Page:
Heading for the hills – Delhi to Shimla

We were up at 4 am for our travel day to the foothills. First step was to go back to the Parcel Office with our bike boxes and get them registered for the train trip. Despite assurances we stayed with the boxes and supervised their transport across all the railway lines of the New Delhi Railway Station. it was a relief to board the train knowing the bikes were safely aboard.

It turned out we were travelling first class to Kalka (4 hr trip) – comfy seats, bottled water, snack and lunch even. Of the passengers we were the shabbiest. As we neared our destination it was exciting to see some hills and forest as a change from the plains. It was very hot in Kalka (prob high 30’s) and 2 narrow guage trains that go from Kalka to Shimla were at the station.

Our plan was to ride from Kalka to Shimla over 2 days, but who can turn down a 5 hour $1 ride, on a toy train that, over 98 km, has 102 tunnels, 988 bridges, 917 curves, a gradient of 1 in 25 and climbs to 2200m from less than 500m. It is a UNESCO World Heritage facility and we didn’t think there would be seats as it is high season for local Indian tourism. But it was no problem getting a ticket.

We squeezed our bike boxes in the small carriage and joined the other eclectic, non reserved passengers including 4 honeymoon couples, 3 young Hindi students and 2 young freeloaders who sat on the floor. The reserved carriage was empty but we had to use the non-reserved carriage – for $1 each we were not going to argue about it.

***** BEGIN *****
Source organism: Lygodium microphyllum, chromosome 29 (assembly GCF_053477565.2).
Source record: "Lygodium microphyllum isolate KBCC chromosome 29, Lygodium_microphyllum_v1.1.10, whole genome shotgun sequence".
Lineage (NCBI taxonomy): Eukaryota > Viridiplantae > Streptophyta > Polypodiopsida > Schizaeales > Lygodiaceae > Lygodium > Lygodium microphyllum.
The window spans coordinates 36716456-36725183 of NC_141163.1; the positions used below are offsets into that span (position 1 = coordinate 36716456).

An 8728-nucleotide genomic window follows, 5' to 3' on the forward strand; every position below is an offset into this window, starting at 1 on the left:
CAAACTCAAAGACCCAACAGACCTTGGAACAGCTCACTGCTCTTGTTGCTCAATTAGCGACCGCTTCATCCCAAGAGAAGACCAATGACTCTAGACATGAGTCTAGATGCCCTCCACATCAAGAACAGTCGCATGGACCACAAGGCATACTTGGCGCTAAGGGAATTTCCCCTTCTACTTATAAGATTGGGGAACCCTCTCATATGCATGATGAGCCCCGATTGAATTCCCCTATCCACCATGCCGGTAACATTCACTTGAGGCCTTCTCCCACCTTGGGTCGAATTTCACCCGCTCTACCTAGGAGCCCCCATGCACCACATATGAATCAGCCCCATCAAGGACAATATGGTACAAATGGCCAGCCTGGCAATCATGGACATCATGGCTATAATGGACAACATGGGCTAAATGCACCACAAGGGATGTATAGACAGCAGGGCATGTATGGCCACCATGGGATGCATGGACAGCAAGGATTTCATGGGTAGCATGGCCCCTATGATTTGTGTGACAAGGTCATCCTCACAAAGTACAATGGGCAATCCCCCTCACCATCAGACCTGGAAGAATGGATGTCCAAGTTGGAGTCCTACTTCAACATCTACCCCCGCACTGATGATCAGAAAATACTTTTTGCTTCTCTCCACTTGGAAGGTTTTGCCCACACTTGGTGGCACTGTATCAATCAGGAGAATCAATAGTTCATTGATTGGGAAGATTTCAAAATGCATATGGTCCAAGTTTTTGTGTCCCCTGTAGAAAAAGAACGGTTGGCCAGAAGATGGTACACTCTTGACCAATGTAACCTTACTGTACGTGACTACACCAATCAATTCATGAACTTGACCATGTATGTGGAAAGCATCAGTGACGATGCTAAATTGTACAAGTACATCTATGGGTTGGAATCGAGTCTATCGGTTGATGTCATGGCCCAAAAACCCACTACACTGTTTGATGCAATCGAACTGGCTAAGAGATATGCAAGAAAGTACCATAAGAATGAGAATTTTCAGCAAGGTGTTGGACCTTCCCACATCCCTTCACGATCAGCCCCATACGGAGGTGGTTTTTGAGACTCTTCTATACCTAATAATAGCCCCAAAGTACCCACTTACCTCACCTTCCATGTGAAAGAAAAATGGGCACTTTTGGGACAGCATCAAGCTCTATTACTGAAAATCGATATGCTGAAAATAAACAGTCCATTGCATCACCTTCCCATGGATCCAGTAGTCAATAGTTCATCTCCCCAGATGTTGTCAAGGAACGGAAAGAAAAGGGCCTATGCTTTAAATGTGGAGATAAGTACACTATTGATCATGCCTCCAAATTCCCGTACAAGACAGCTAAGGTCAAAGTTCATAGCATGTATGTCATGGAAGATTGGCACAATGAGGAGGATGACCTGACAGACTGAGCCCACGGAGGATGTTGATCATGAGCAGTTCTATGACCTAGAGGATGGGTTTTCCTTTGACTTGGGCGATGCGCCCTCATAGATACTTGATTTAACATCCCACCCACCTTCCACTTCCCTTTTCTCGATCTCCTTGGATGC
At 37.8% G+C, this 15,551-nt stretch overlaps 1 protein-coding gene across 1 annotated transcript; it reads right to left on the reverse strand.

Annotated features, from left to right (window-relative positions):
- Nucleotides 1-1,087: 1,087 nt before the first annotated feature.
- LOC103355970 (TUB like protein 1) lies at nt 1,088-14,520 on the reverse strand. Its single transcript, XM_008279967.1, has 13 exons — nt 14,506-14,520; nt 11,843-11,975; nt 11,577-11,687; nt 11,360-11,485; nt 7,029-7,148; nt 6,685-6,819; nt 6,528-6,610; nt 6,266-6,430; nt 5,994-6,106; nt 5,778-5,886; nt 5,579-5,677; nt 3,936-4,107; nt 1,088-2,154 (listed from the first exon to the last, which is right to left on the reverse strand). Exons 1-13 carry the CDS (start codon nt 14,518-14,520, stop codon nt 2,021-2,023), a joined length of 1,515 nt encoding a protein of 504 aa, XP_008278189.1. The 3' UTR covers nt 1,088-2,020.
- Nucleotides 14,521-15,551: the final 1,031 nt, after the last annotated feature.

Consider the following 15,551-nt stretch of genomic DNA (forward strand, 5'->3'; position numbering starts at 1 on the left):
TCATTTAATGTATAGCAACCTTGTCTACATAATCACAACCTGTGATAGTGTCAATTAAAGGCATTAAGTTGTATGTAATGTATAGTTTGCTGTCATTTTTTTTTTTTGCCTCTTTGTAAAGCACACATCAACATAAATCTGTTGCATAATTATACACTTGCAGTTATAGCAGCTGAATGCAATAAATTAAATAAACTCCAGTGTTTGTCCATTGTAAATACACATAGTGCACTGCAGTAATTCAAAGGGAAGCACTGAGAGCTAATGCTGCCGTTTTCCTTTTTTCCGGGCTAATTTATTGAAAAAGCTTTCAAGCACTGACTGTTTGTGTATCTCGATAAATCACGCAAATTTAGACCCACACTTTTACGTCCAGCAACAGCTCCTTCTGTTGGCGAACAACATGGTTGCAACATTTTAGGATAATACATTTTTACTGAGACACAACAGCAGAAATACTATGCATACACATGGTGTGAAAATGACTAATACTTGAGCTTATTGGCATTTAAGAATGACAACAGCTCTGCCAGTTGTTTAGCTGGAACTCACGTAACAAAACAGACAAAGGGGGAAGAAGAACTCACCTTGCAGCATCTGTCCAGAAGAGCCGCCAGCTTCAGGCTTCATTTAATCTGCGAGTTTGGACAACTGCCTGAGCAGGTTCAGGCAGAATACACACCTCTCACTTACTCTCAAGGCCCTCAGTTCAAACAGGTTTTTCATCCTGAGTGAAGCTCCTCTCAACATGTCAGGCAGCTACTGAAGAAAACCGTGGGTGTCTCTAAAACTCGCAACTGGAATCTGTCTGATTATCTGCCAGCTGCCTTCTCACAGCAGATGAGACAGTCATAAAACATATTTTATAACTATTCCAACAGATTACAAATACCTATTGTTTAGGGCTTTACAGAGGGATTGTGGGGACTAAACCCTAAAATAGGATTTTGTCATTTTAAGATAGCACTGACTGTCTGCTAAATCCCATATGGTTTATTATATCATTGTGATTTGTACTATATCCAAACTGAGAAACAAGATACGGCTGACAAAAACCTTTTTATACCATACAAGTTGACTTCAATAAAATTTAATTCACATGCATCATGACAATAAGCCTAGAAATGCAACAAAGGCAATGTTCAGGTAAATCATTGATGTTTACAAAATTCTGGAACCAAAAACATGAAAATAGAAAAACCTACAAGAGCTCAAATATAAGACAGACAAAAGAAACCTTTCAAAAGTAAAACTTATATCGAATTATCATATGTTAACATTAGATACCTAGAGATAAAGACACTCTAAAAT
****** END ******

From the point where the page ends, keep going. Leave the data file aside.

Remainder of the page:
Despite the heat it was a great journey winding our way up the sides of the hills, through numerous tunnels, with brief stops to let the downhill trains go past. We were due to hit Shimla after 6 and we would have to put our bikes together and then find accommodation so we opted to ‘jump train’ at Barog half way into the jouney. We were at 1600m so it was pleasantly cool and we had plenty of time at a quiet station to get sorted. Of course the other train passengers were perplexed. We had a downhill cruise to the large town of Solan where we crashed after our long day’s travel from Delhi.

We left at 6.15 next morning to get some mileage before it warmed up and the roads got too busy. The road was in good condition and like many Indian roads had a very pleasant gradient. At times traffic was busy but because the trucks and busses are shorter than in South America, they were not so intimidating and they all gave us wide berth. Lots of toots and calls of encouragement as well.

We had some chai stops, enjoying the small cups of sweet thick cardoman flavoured black tea. The last 7km up to Shimla were the hardest – the gradient pitched up and the road was busy. We had climbed about 800m over the 47km journey and we were starting to flag. Shimla is at peak tourist time, with most hotels full but we found a room – perhaps more suited to a Bollywood set with round bed and many mirrors.

Shimla was developed by the English in the 1800’s as a hill station to escape the heat of the plains, so many grand old hotels and British architecture. It is now very popular with local tourism – we have seen very few westerners in our time here. Even though it is at 2200m it is very warm during the day but pleasantly cool at night.

We will have 2 nights before heading off. We may not get good internet connection again for up to month